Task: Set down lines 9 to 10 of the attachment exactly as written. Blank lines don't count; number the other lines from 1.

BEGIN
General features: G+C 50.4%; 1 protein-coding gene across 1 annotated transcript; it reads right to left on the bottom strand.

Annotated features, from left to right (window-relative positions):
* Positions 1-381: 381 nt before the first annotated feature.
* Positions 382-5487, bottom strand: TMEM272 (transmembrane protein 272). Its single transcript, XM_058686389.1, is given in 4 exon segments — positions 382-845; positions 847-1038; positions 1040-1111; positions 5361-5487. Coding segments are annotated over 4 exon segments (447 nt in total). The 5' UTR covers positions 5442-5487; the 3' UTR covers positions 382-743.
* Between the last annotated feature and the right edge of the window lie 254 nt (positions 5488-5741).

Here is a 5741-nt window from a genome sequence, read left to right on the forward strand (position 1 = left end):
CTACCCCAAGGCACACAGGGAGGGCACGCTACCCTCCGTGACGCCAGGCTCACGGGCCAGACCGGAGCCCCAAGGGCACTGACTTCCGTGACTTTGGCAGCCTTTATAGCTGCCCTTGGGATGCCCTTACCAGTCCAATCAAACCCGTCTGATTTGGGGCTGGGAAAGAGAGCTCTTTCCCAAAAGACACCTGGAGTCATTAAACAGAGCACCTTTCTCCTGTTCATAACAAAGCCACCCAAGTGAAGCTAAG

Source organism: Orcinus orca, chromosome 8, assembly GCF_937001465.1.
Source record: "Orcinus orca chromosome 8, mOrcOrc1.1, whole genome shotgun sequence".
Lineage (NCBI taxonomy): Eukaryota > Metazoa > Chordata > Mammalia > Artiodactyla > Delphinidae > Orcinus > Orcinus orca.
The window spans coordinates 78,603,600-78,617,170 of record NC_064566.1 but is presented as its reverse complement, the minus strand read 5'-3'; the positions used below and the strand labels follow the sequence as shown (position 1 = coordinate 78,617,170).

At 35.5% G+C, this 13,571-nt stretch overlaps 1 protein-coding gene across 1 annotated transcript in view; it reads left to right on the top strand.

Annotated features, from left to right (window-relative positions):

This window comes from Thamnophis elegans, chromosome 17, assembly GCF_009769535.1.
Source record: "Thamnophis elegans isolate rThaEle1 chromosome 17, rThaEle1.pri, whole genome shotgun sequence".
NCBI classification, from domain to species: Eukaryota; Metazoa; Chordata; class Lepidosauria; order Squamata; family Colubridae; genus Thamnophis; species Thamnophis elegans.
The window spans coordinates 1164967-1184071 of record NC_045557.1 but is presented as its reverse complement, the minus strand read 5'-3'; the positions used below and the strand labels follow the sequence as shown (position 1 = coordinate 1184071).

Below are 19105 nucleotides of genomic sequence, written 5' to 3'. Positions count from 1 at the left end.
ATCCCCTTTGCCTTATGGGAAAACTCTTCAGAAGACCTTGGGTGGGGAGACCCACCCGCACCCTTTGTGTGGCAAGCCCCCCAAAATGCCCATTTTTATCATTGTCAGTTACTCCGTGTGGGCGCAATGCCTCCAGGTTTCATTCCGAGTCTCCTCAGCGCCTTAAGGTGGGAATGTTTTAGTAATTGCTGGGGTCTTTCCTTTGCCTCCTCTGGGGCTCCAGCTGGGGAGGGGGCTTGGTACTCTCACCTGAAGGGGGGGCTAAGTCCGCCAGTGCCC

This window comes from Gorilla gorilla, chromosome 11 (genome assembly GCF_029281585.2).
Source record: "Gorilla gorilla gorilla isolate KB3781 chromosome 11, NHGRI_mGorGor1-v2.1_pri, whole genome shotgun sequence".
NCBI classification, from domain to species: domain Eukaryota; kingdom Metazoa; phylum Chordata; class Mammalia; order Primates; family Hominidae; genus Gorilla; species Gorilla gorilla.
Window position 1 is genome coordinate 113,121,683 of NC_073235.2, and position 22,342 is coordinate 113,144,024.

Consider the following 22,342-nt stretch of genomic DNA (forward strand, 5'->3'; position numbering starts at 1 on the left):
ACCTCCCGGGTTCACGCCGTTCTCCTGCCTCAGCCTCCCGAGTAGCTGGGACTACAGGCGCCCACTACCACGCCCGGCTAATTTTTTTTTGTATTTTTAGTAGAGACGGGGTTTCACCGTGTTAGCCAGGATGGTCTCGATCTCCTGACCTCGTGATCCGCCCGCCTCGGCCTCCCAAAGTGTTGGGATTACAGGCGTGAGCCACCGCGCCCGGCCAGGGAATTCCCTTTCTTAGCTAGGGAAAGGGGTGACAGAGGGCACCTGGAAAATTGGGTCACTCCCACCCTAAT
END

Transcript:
Source record: "Orcinus orca chromosome 8, mOrcOrc1.1, whole genome shotgun sequence".
Lineage (NCBI taxonomy): Eukaryota > Metazoa > Chordata > Mammalia > Artiodactyla > Delphinidae > Orcinus > Orcinus orca.